• Rajat Mukarji of Idea (one of India's largest mobile operators), told us of the Indian market, where the average price of a voice minute is 1 cent (US). He Mr Mukarji also said that in India mobile is the first screen, not the fourth screen; and mobile is the first internet connectivity opportunity for most people of India.
  • Tony Warren, GM of Regulatory Affairs at Telstra, told that 60% of phones in Australia are 3G already, and over half of mobile data is now non-SMS type of more advanced mobile data. And he said that MMS is experiencing enormous growth, grew 300% in the past year.

You can read the summary of first day here.

Read the complete report here.

Saturday, 1 August 2009

iPhone Apps and the Smartphones's Apps war


Smartphones had done amazing this to the consumers in the past couple of years especially after the launch of iPhone. These days there is immense concentration on the development of quality applications Application which can lure the customers in real time and are useful to them. I remember initially mobile games created similar kind of furore but I personally believe that this is different. These days application are developed not only for fun sake but also providing the customers some really value added service.

iPhone certainly is leading in the race in this regard and application developers are hugely receptive to the ideas which can be translated into a iPhone application.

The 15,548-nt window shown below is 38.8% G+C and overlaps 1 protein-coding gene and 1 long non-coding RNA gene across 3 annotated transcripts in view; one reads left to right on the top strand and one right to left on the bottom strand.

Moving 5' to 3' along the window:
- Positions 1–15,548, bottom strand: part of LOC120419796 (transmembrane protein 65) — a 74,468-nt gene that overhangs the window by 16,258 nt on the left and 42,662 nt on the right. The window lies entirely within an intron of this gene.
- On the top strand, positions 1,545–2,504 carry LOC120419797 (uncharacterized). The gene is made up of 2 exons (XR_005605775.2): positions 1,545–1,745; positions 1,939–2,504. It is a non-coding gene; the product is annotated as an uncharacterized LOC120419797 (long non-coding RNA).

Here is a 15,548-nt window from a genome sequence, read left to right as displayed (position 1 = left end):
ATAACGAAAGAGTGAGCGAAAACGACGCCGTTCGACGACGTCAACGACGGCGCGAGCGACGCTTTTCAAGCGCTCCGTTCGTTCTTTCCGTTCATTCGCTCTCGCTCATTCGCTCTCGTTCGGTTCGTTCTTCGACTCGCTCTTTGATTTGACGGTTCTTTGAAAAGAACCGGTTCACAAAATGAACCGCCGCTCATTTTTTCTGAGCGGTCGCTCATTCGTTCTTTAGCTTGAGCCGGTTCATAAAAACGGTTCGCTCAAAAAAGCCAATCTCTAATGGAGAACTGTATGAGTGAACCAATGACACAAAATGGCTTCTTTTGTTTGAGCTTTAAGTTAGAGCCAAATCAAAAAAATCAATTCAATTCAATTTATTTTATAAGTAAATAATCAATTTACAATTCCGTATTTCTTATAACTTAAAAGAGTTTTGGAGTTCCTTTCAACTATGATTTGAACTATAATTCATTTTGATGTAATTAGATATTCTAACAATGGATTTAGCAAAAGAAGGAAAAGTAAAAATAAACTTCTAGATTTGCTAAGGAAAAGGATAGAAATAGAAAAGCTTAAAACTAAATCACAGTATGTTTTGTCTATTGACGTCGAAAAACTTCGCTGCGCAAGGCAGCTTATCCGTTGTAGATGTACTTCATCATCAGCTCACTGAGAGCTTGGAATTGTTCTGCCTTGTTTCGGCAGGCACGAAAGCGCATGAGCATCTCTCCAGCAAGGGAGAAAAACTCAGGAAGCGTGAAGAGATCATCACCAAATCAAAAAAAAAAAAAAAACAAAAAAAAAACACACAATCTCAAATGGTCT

Lance Stewart is one such person who came up with the idea of latest iPhone application called Tube Exits.
It came to him when he was trying to get out of Oxford Circus tube station in a hurry. Anybody who’s has experience the London’s train station during th rush hours knows very well that you find yourself behind a huge crowd of people blocking the way to the exit.

After experincing similar this Stuart thought that what he needed was to get the jump on the crowds by knowing which carriage he should board to arrive at the platform exit. If he somehow knew, for every station platform on the London Underground network, which carriage would arrive at a station next to the platform exit, he would never be stuck behind foot-dragging tourists or daily commuters again.

He thought it would be good idea to put all this information into the form of an iPhone application for other commuters. Dreaming of making something out of it he compiled the information for more than 700 platforms at London Underground's 268 stations. As he was not the person who can develop the app of his own so together with the collected information he approached an apps developer with his idea.
The outcome of this Stuart’s initiative and idea was the Tube Exits app for iPhone which was launched on 16ht June and has become very popular since then.
The app comes in two versions: One is free but only gives you the information for the Underground's busiest 12 stations; the other costs £1.79 and covers the whole network. This price is probably a price of a zone 1 ticket, but you could use it again and again.

Stewart is now involved in developing a similar app for the Paris Metro and sees no reason why his original idea can't be applied to other metro networks around the world.

Tube Exits is just one of an estimated 100,000 apps that will exist by the end of this year. Most of the apps these days are mobile applications designed to be used on Smartphones such as iPhones or BlackBerrys.

Recently the apps industry has grown exponentially where the total number of Apple's App Store downloads only recently passed the 1.5bn mark.

The App Store's success is huge incentive for Apple and is really giving a tough time to its competitors such as Research in Motion (who make BlackBerrys) and Nokia (the world's biggest mobile phone maker). The App Store's staggering success has led nearly every maker of a smartphone operating system to mimic Apple's business model: make it very easy for smartphone users to buy or freely download software created by from third-party developers.